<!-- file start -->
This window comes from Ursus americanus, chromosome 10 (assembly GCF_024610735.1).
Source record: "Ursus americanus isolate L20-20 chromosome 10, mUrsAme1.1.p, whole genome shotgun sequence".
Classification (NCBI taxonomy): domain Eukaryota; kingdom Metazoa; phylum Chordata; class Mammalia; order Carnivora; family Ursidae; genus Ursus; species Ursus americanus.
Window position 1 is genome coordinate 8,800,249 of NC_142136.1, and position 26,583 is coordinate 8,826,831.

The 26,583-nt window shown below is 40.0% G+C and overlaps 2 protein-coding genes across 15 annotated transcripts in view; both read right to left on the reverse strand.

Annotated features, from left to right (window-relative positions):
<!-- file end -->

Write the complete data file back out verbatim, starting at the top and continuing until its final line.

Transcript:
This window comes from Ursus americanus, chromosome 10 (assembly GCF_024610735.1).
Source record: "Ursus americanus isolate L20-20 chromosome 10, mUrsAme1.1.p, whole genome shotgun sequence".
Classification (NCBI taxonomy): domain Eukaryota; kingdom Metazoa; phylum Chordata; class Mammalia; order Carnivora; family Ursidae; genus Ursus; species Ursus americanus.
Window position 1 is genome coordinate 8,800,249 of NC_142136.1, and position 26,583 is coordinate 8,826,831.

The 26,583-nt window shown below is 40.0% G+C and overlaps 2 protein-coding genes across 15 annotated transcripts in view; both read right to left on the reverse strand.

Annotated features, from left to right (window-relative positions):